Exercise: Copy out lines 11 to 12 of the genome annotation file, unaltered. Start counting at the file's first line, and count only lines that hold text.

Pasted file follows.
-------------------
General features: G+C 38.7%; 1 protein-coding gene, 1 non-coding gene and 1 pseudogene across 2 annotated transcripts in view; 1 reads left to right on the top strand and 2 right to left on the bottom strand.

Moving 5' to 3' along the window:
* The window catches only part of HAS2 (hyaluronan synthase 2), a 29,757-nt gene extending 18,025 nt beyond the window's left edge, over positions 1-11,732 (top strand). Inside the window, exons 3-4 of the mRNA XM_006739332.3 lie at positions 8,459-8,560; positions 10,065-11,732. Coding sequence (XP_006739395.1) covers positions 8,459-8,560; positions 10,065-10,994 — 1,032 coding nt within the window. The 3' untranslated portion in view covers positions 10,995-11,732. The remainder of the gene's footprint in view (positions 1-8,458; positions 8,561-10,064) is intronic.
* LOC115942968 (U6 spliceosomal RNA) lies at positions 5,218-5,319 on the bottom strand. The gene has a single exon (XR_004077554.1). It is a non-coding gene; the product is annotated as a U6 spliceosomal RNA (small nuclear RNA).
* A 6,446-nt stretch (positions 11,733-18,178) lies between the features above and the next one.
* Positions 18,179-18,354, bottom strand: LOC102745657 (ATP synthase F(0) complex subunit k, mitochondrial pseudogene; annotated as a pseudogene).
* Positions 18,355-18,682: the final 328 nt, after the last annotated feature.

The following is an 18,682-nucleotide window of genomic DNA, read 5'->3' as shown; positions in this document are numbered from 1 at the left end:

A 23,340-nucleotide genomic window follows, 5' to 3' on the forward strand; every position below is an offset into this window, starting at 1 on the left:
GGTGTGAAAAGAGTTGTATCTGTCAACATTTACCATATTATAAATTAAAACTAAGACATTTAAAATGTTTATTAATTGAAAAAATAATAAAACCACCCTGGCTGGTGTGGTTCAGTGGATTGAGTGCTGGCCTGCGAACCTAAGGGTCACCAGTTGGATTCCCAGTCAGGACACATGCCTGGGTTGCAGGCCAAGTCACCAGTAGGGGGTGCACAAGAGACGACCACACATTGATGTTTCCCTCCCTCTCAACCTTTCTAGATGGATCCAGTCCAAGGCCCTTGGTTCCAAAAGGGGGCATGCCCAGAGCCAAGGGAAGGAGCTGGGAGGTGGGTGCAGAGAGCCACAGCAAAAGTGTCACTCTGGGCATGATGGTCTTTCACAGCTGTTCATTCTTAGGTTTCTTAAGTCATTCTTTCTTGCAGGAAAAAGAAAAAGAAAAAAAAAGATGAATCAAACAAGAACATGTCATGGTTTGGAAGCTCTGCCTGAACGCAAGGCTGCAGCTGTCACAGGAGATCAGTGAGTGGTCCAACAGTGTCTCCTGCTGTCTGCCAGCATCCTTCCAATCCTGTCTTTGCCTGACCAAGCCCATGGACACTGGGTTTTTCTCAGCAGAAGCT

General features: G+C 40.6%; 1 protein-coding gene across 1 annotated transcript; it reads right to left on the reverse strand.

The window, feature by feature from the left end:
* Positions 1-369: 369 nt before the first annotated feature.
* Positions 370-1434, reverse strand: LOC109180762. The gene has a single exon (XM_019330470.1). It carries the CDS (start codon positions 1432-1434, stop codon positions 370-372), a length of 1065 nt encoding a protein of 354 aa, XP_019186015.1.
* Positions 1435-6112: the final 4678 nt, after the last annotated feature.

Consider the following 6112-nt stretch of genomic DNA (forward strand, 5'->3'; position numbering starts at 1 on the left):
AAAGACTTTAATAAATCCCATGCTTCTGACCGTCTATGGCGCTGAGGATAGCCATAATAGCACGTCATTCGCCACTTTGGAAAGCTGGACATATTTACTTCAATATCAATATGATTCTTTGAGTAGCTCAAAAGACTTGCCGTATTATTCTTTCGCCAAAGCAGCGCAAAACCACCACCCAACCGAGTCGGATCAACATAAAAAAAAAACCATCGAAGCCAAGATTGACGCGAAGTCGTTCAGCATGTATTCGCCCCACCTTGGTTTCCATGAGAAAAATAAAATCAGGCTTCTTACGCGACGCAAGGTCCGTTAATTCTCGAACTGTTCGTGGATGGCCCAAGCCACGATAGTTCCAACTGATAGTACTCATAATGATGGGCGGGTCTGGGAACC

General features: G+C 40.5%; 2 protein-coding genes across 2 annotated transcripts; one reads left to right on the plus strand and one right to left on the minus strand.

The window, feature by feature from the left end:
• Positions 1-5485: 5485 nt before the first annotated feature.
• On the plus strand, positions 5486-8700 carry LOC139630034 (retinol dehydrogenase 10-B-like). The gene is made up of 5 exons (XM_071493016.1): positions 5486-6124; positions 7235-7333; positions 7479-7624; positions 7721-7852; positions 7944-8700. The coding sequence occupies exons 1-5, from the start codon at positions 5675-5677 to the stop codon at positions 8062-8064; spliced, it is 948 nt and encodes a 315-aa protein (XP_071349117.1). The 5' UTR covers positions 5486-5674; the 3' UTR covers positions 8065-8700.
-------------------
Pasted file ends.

General features: G+C 40.6%; 1 protein-coding gene across 1 annotated transcript; it reads right to left on the reverse strand.

The window, feature by feature from the left end: